Most companies are not paying out big bonuses this year, if they're paying anything at all. Exacerbating the situation is that many employees saw their salaries frozen during 2009. They're anxious, to say the least.
So how do managers throughout the company have conversations with employees as the year comes to a close?
Here are some thoughts:
First, don't duck the discussions. Employee anxiety only gets worse in the absence of credible information. You and your people must fill the void. No discussion is the worst possible scenario.
Second, the primary concern of many employees today is job security – way ahead of a bonus payment. Use this time of year to have a candid conversation about the company's performance, its strategy for 2010, and the outlook. Perhaps your commentary can be supported by insights in industry or financial analyst reports. An intelligent, credible conversation will go a long way in making employees feel engaged and more secure. They're not stupid; they know the economy is lousy. They want to be respected and treated like adults.
Third, this is also a time to share some constructive feedback on individual performance. Be sure your people know they're making important contributions to the business. Don't underestimate psychic reward. Ensure your people know they're valued. And, as appropriate, constructively point out one or two areas in which you want to collaborate to strengthen their performance in 2010.
Fourth, let that conversation segue into career growth opportunities. The economy won't stay bad forever. Discuss the long-term growth opportunities your people have. Besides being a strong, substantive conversation, it also delivers the message that you value the person and that you want them in the company for a long time.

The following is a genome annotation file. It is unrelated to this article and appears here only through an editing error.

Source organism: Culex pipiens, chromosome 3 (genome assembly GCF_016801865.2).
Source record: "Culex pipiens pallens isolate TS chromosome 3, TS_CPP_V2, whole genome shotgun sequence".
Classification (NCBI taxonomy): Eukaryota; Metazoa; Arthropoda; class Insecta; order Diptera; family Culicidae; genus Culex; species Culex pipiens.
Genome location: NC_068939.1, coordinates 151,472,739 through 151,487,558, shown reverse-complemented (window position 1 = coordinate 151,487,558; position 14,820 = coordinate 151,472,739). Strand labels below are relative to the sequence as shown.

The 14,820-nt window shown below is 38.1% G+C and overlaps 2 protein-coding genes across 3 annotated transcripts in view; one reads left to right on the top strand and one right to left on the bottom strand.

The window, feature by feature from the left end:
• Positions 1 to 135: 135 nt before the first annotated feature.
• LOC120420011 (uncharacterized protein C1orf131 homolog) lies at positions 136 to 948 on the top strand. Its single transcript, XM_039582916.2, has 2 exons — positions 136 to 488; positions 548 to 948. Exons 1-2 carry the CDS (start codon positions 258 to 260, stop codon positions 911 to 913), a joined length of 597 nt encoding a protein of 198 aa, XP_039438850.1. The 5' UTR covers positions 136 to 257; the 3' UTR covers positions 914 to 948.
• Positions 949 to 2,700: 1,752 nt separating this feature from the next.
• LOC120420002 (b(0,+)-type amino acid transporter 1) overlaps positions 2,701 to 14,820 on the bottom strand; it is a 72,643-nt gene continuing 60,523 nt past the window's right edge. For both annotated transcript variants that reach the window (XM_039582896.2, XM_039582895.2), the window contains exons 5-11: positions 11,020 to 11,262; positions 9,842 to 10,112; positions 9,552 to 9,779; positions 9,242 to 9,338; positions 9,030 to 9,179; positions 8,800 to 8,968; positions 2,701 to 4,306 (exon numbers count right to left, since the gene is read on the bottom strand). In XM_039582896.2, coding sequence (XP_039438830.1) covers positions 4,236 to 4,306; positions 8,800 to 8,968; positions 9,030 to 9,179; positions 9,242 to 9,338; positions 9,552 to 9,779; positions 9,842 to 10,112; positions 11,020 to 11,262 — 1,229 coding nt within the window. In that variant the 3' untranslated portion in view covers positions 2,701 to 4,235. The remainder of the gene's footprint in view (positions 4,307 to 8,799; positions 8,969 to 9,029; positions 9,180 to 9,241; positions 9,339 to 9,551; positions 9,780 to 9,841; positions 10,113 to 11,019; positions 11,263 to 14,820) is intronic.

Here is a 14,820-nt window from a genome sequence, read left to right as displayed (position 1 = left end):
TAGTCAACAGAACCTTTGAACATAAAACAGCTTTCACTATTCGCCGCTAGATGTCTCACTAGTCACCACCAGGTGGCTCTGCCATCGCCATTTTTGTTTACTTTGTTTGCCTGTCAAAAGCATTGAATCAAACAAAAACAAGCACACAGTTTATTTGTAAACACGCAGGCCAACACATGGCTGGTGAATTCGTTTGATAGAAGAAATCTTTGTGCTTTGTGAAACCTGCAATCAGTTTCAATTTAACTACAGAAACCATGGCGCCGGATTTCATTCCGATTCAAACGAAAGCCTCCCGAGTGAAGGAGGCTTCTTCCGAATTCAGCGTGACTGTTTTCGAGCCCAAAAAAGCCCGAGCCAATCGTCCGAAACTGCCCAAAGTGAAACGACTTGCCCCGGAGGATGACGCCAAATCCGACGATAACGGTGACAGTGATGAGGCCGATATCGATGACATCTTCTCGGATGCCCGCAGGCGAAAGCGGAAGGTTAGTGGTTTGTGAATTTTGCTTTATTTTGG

Finally, if the person hasn't received a raise for some time, tackle the issue head-on. Let them know the plan and, if there isn't one, let them know the plan is fluid based on the economy. However you choose to address it, just be sure to address it. It's the 800-pound gorilla in the room. Don't ignore it.
The bottom line: Be honest, constructive, and empathetic. It will be appreciated.
Far too many executives have a difficult time having what they consider to be “tough” conversations. These people are conflict-averse. They need training. Tackle it fast. This aversion to challenging conversations is problematic all year long, so the sooner you can enhance people's skills and comfort levels in this regard, the better for everyone.Bob Feldman is cofounder and principal of PulsePoint Group, a communications management consulting firm. He can be reached at firstname.lastname@example.org. Bob's monthly column focuses on management of the corporate communications function.